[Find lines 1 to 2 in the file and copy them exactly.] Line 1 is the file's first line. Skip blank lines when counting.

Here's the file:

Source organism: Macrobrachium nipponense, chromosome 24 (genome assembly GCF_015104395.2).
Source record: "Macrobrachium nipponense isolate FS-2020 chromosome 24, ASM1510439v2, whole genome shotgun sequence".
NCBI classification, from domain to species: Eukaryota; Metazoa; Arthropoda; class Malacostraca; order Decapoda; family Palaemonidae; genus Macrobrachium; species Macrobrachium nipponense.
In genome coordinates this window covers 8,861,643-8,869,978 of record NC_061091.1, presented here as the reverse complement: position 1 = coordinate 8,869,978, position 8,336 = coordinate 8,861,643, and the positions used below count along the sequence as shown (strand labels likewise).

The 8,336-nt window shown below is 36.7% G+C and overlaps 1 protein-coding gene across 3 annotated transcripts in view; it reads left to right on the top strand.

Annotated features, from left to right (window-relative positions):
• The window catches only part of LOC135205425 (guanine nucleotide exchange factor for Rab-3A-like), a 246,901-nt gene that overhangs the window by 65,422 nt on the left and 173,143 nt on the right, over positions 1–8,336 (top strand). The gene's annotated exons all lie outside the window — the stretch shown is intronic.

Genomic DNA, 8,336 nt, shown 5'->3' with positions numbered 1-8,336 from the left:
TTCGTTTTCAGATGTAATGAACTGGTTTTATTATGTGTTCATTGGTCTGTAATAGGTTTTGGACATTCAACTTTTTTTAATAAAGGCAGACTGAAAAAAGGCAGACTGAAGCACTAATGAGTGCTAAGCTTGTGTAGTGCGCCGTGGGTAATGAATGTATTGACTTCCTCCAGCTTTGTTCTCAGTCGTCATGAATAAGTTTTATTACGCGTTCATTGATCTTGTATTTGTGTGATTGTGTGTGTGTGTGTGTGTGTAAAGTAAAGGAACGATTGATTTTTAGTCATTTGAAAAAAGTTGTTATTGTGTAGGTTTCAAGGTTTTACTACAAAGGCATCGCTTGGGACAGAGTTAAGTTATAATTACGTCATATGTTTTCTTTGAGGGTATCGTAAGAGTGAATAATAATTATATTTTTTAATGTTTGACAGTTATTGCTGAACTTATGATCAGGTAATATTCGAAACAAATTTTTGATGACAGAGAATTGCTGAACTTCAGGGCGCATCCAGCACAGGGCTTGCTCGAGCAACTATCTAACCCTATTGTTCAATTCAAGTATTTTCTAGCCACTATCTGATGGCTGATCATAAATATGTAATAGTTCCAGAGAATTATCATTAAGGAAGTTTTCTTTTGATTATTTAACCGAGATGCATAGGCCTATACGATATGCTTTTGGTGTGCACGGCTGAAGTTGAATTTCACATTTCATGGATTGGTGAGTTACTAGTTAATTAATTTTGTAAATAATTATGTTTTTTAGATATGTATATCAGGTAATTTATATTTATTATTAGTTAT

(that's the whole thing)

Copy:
Source organism: Macrobrachium nipponense, chromosome 24 (genome assembly GCF_015104395.2).
Source record: "Macrobrachium nipponense isolate FS-2020 chromosome 24, ASM1510439v2, whole genome shotgun sequence".